Tech grads: job search will worsen dramatically if immigration bill passes

The H1-B visa program isn't the only reason American tech jobs are in peril. The entire employment system is broken. Everyone knows it but it is not being fixed. Tried and true methods for finding suitable employment have been replaced with what used to be marginal criteria. Many businesses won’t give a job seeker a moment’s notice unless one is a veteran, a minority, a previous corporate employee, or knows someone within the company. How did the exceptions become the rule? What used to be factors that tipped the scale at final choice now become the main factors. Companies, or the employment agencies they sign up with, are inundated with countless resumes that clog the system. The unemployed mass-mail to jobs they should not be applying for in the hope that something gets through. Computers have made this too easy. Companies cannot have a staffed personnel office large enough to weed through the incoming deluge to find the worthy applicants. So they fight fire with fire by having their own software filters that search for keywords within the resume that match the requirements. The unemployed respond by simply copying the ad into the resume. This means a separate resume of lies for each job applied for, leaving the real work history all but ignored. And simply playing along with this futile game doesn’t work either if one can’t pass the fringe filters of who-you-know. Now that the human is totally taken out of the equation, no one sees the experience and potential the candidate really has to offer. The employment agencies add to the problem. San Diego has a wonderful collection of tech companies that need to hire the best and the brightest. To accomplish this, they mistakenly hire employment agencies to find those tech candidates with little communication involved in defining the real needs. For a technical position, the ad is often written by a non-tech person that grabbed a boiler-plate description from a Bing or Google search based on the job title. This often includes specific software knowledge, perhaps some professional certification, a high level of education, and familiarity with industry standards and practices including safety procedures. The agency is loath to understand what is actually necessary and modify the ad accordingly, leaving obscure requirements intact. Can you imagine chooising a great artist that way? Would the filters look for Italian origin, Photoshop skills, familiarity with the health and safety data sheets of the paints used, certified in wood frame construction, and has at least 6 years of higher education? (continued in next comment)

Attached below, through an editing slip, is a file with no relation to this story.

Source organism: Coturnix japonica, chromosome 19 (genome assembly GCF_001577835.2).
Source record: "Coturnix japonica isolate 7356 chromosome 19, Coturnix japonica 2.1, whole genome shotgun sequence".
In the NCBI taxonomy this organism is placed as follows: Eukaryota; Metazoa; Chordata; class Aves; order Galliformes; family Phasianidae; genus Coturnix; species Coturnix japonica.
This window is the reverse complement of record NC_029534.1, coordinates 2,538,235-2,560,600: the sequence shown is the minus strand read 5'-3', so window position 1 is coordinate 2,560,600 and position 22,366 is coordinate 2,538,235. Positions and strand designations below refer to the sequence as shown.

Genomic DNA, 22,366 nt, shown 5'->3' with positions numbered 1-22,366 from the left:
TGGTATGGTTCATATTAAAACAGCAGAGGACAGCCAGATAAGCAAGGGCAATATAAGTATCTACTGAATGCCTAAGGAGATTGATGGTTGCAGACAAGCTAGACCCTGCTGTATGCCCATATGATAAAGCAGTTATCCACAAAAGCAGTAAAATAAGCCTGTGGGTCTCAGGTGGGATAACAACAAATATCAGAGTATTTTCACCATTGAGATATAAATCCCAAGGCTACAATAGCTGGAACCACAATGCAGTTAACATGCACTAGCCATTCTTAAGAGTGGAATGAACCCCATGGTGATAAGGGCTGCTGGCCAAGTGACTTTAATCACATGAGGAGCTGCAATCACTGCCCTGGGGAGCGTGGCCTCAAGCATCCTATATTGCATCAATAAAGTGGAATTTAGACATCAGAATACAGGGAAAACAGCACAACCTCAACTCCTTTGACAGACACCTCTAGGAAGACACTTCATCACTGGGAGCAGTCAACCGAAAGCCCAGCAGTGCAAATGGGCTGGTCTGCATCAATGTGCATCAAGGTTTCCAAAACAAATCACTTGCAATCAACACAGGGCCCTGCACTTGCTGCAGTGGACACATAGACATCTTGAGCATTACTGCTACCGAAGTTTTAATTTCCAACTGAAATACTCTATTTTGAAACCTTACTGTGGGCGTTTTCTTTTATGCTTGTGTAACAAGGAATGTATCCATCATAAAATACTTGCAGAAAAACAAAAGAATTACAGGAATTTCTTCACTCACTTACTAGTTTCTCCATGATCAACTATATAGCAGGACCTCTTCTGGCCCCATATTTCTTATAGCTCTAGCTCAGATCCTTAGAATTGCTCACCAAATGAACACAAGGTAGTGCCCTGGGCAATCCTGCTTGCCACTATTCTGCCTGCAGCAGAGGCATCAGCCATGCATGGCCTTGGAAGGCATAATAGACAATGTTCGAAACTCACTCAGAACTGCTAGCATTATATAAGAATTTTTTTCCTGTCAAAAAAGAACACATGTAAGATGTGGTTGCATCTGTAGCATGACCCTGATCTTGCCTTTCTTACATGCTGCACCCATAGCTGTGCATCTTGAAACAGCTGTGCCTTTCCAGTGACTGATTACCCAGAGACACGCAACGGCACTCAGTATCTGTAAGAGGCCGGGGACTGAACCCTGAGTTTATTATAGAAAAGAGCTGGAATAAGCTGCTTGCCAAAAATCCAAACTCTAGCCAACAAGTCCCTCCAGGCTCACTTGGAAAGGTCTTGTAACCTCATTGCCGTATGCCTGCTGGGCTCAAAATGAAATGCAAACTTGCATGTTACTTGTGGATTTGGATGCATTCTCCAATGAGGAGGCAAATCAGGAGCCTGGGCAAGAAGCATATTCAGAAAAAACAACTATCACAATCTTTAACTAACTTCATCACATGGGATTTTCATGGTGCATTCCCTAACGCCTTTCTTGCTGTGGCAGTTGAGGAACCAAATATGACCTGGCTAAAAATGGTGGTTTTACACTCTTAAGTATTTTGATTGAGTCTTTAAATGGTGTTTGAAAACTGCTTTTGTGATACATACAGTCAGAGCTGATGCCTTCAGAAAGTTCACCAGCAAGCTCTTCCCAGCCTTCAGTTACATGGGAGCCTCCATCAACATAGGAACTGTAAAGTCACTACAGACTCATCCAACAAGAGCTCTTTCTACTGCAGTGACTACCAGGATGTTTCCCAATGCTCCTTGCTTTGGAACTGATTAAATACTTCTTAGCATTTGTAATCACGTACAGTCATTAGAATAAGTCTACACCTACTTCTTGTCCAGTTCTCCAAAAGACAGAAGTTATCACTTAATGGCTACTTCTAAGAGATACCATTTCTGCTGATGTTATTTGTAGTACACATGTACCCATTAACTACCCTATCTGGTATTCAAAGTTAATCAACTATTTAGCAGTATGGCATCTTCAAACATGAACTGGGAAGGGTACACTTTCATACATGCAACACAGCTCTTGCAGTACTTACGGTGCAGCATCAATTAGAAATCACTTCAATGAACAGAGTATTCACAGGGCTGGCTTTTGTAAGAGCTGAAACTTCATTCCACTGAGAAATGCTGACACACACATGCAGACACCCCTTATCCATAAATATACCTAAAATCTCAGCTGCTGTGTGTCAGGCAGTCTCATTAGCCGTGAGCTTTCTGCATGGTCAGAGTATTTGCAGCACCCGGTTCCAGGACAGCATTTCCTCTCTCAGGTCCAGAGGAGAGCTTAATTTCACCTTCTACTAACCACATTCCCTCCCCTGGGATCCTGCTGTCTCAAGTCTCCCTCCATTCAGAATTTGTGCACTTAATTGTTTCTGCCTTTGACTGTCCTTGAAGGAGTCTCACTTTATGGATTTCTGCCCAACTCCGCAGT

— September 23, 2013 8:57 a.m.